While the basic design of the scissor jack is consistent from jack to jack, the load-bearing capability and the specific intention of each jack is unique. As you look at the jacks on our list, you'll read references to trucks, cars, motorcycles, and RVs. I hate to have to state the obvious, but a scissor jack designed for motorcycles and ATVs isn't going to cut it if you're trying to jack up an SUV.

So, the first thing you need to do to narrow down our list to your best options is to eliminate the scissor jacks that are designed to lift vehicles you don't own. Maybe you want to get an RV someday, and that's great, but get the jack for what you have now, and worry about the rest later.

Once you've narrowed it down that much, you can investigate the actual weight capacity of each. For example, there are a few jacks on this list that would do fine to lift most SUVs, but you might have one of the larger, heavier Ford Expeditions. For starters, my condolences; you must get what, 3 miles to the gallon? You're going to want a jack that's as good for trucks as it is for cars, especially since most SUVs are built on truck frames, and yours is among the heaviest.

Always err on the side of too much capacity, as well. If a jack claims it can handle 1,500 lbs., and your vehicle weighs 1,485 lbs., it likely won't be enough. You might have luggage, food, or even passengers who refuse to get out of the car all adding to the weight, so you really ought to find something stronger.

Do It For The Horses

The history of the scissor jack runs hand in hand with the history of the automobile. Men on farms and in factories have been using one kind of lever system or another to lift and lower heavy loads for ages, and while these all could certainly be considered types of jacks, they are not the scissor jack.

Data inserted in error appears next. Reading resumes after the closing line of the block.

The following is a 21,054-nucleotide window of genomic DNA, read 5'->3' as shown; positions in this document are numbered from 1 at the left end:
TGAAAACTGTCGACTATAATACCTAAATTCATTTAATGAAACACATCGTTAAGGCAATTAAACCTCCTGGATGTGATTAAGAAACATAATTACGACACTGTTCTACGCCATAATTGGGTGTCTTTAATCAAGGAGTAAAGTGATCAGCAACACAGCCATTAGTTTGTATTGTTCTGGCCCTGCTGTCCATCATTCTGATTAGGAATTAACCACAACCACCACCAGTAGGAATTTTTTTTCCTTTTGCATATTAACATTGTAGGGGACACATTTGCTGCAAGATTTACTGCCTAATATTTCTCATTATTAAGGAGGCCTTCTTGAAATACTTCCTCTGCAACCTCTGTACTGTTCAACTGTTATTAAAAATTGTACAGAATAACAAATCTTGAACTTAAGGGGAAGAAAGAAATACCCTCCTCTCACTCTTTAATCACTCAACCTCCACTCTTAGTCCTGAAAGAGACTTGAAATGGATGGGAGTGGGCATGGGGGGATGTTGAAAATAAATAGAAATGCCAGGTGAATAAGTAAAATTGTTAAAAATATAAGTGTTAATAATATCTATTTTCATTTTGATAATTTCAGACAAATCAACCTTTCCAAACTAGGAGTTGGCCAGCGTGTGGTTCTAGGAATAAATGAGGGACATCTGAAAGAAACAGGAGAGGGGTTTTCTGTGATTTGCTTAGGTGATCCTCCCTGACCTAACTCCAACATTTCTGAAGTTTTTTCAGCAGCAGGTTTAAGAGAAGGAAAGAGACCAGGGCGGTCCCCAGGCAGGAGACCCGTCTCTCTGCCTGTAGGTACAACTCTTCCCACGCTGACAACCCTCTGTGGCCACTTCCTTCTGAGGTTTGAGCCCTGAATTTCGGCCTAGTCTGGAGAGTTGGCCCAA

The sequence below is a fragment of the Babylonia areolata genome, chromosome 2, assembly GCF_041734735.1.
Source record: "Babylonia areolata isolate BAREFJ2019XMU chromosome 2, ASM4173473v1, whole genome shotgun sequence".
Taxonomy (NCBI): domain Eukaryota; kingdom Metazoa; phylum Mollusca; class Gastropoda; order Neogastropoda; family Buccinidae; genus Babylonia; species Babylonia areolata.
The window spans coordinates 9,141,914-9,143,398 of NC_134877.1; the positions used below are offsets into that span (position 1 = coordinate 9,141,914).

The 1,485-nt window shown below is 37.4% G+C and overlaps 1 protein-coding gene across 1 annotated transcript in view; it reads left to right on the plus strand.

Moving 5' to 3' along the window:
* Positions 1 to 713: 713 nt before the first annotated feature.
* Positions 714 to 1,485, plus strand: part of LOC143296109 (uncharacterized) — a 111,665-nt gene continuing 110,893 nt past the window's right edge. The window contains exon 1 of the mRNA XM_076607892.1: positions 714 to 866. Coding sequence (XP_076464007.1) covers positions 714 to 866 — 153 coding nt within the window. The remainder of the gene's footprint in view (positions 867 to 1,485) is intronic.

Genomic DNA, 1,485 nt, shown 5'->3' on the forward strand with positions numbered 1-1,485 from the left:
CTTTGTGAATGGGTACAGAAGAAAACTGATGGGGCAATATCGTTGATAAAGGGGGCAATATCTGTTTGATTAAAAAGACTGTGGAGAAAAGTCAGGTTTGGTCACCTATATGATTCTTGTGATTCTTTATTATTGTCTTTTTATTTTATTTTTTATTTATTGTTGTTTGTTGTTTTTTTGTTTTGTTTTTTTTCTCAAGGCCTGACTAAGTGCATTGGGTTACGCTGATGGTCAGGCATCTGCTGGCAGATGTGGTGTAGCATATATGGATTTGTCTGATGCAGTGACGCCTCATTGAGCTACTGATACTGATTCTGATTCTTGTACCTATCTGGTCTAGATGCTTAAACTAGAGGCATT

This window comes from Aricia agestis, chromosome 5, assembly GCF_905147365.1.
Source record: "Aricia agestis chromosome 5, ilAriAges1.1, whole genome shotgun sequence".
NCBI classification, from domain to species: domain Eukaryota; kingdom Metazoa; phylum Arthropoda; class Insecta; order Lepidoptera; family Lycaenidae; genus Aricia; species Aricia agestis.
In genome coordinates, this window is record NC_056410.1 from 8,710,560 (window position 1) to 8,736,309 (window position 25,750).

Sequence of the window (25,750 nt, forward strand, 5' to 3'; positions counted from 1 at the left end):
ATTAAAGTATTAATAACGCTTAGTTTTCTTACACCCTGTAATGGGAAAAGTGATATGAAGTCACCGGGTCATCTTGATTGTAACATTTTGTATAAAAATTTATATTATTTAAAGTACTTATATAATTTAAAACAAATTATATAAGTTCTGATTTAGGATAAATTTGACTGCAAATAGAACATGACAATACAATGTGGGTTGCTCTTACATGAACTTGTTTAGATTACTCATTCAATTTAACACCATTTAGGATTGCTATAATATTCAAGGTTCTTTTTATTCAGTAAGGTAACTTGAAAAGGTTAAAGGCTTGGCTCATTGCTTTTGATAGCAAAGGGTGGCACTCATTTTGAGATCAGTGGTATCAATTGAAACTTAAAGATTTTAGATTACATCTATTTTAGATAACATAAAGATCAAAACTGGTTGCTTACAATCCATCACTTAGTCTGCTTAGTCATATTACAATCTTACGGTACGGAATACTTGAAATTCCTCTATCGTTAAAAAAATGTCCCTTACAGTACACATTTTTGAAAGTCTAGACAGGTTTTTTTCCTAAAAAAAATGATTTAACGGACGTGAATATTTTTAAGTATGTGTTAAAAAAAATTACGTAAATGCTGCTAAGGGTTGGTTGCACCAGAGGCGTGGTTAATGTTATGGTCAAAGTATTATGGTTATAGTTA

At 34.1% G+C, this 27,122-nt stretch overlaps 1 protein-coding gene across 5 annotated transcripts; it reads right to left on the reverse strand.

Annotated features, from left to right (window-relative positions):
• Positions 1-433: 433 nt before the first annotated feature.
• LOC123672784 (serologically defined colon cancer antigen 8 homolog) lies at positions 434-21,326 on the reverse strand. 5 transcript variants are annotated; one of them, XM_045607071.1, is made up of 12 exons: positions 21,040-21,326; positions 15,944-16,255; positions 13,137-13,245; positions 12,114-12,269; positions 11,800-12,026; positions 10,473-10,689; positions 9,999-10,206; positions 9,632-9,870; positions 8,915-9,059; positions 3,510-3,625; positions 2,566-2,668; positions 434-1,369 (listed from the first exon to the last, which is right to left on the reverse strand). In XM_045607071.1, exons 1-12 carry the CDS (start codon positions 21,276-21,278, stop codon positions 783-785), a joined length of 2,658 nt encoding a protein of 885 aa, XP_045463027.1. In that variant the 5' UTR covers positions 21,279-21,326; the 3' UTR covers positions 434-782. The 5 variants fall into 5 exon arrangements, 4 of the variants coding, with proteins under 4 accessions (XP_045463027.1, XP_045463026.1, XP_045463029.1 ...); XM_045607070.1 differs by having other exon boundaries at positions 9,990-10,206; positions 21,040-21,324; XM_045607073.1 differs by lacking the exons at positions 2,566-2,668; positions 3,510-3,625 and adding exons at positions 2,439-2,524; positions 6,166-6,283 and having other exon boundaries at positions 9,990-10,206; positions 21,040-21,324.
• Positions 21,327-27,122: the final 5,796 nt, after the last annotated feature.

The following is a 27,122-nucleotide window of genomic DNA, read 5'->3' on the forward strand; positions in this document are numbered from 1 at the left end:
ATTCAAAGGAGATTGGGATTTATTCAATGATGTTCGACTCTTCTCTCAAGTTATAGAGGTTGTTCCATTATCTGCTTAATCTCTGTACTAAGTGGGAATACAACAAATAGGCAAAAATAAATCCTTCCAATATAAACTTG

Most drivers today think of changing a tire or their oil as some explicitly difficult task, but they don't realize just how much maintenance went into owning a vehicle in the earliest days of the car. Everything from minor engine maintenance to hand-cranking the engine every time you wanted to start it up added countless hours to the ownership of a vehicle.

Then, there were certain laws on the books which necessitated even more knowledge of a car's makeup. In the town where I grew up, for example, there was a law that is still on the books–it's actually very common for local municipalities to phase out certain laws in a practical sense without ever addressing their continued existence–which states that anyone in a car stopped at a certain street corner who hears a horse and carriage approaching must immediately disassemble their vehicle and hide it in the bushes so as not to scare the oncoming horses.

You can see why a legislature would stop enforcing such a law, but it also illustrates just how much a device like the scissor jack was necessary to drivers at the turn of the century. They're still plenty useful today, even if you aren't worried about spooking the horses.

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Last updated on June 20, 2017 by multiple members of the ezvid wiki editorial staff